Barbara Nowicki is training for her black belt at a Cinnaminson dojo
Back in 2014, Barbara Nowicki was stuck in what she described as a “two-year funk.”
Her husband had died, and she felt she needed to do something to get out of the house. So, the Palmyra resident took a rather unusual step for a 62-year-old — she walked into a karate dojo.
Four years later, Nowicki, now 66, is preparing to take her black belt test later this year. Taking that first step in Action Karate in Cinnaminson was the hardest part.
“I was scared to death,” Nowicki said. “I couldn’t do anything. I couldn’t even make a fist correctly to throw a punch.”
She thought the instructors would tell her that she was too old or not fit enough to take classes. However, Nowicki said she was welcomed into the dojo, and head instructor Robert McQuade said any good martial arts school would accept students of any age.
“I don’t think anybody’s too old to do anything unless you’re dead,” McQuade said. “There’s no reason not to do something that you want to do.”
It wasn’t Nowicki’s first foray into martial arts. She took karate classes in the 1980s and actually earned several belts, but she stopped when her work and family lives got in the way.
“Over the years, I always thought, ‘What if I hadn’t quit?’” Nowicki said.
When she returned to the dojo in 2014, it was a difficult adjustment physically. Nowicki said she couldn’t run a quarter of a lap around the modest training room and had never been able to do a sit-up before.
“I can do sit-ups now,” she said. “I may only be able to get through 10 or 15 at one shot, but I can do them.”
Nowicki will need to be able to do sit-ups and much more when she tests for her black belt in December. She said she will be required to pass a physical exam in addition to knowing 36 self-defense techniques and nearly a dozen katas, or move sets.
“We say a black belt is a white belt that never quit or never gave up,” McQuade said.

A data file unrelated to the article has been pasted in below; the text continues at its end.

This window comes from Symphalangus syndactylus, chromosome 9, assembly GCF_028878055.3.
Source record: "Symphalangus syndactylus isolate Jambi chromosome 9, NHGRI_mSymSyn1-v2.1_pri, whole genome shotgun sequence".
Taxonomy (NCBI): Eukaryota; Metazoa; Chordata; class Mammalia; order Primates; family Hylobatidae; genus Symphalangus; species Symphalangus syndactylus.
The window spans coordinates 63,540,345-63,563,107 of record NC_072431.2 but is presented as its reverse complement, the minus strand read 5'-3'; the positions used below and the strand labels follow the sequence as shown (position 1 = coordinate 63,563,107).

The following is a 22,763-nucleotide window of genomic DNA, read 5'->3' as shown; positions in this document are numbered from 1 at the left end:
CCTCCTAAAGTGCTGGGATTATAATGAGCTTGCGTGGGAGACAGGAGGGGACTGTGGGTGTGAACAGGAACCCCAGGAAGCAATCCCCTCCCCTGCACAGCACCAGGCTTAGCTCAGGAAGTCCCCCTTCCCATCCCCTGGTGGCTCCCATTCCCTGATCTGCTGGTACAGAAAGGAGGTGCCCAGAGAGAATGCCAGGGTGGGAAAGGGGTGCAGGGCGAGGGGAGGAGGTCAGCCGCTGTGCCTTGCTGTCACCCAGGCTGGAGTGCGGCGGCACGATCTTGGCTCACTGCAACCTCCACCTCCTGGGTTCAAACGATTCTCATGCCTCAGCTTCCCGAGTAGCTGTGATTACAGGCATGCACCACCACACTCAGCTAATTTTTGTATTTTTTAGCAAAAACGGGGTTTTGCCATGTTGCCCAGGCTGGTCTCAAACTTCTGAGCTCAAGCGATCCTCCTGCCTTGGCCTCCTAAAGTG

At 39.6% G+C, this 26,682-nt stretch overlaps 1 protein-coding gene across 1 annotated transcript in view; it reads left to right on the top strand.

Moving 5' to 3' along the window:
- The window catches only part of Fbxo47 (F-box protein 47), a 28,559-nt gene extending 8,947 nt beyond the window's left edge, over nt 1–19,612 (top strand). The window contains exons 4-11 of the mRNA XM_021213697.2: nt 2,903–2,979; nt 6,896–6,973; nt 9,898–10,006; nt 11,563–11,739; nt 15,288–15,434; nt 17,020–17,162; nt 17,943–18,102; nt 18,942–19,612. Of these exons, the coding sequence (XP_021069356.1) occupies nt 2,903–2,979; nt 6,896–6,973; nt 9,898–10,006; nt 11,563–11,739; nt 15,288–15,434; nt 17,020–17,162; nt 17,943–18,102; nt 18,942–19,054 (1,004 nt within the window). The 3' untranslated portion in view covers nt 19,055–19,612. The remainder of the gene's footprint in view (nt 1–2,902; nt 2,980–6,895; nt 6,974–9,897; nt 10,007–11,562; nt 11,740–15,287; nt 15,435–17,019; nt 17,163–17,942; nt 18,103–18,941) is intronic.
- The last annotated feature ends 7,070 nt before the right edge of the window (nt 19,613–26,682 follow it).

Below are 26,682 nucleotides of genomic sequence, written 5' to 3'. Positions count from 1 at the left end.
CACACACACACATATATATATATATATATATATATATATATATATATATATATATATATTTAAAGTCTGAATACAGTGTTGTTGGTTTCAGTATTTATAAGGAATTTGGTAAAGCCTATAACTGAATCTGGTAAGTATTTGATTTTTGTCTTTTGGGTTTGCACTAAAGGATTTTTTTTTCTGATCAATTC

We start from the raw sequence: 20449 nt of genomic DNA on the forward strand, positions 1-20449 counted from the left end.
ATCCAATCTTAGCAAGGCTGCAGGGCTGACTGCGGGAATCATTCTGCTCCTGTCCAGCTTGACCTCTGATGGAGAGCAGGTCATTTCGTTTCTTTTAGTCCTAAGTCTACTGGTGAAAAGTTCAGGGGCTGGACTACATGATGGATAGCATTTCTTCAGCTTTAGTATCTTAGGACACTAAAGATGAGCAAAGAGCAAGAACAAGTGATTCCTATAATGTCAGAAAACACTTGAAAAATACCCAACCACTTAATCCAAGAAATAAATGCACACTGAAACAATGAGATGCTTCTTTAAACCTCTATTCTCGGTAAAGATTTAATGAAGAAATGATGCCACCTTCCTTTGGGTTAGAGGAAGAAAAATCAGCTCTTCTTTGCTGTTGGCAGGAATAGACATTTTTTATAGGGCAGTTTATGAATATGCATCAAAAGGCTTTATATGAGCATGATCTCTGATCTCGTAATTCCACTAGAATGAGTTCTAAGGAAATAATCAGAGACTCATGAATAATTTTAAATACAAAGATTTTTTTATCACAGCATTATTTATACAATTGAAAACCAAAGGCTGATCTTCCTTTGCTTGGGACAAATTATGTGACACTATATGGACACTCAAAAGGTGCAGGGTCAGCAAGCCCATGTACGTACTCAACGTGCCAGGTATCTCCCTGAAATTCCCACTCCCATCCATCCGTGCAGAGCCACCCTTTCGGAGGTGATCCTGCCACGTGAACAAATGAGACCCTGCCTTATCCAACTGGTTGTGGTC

Some of Nowicki’s younger classmates have the flexibility to kick as high as their shoulder or nose. On a good day, she can get as high as her waist, but that’s OK, she said.
“There’s no pressure to compete against somebody else,” Nowicki said. “You’re measured against yourself. You’re not measured against anyone else.”
The most important part, Nowicki said, is having correct technique and form for each move. McQuade called Nowicki a “wonderful” student.
“She truly cares about each individual part of her martial arts journey,” he said. “In every class, she’s determined to do it the right way, and she’s determined to make herself grow and become better.”
Karate is a physical and mental exercise, and Nowicki said she has experienced personal growth in her journey to becoming a red belt, the second-highest classification.
“I hope that I’m a better person,” she said. “I hope that I’m kinder and gentler and more patient than I was.”
Nowicki said she would advise older folks interested in martial arts to give it a try, even if they may not physically be able to do every move. She also praised the atmosphere at Action Karate and said martial arts has served as a way for her to meet new people.
“I’m glad I found this place,” Nowicki said. “I knew I had to do something and I could not have found a better atmosphere for me physically and mentally.”
“I’ve made friends here, and I’ve met people that, if I need something, I can call on them for help,” she added. “My circle of friends has widened.”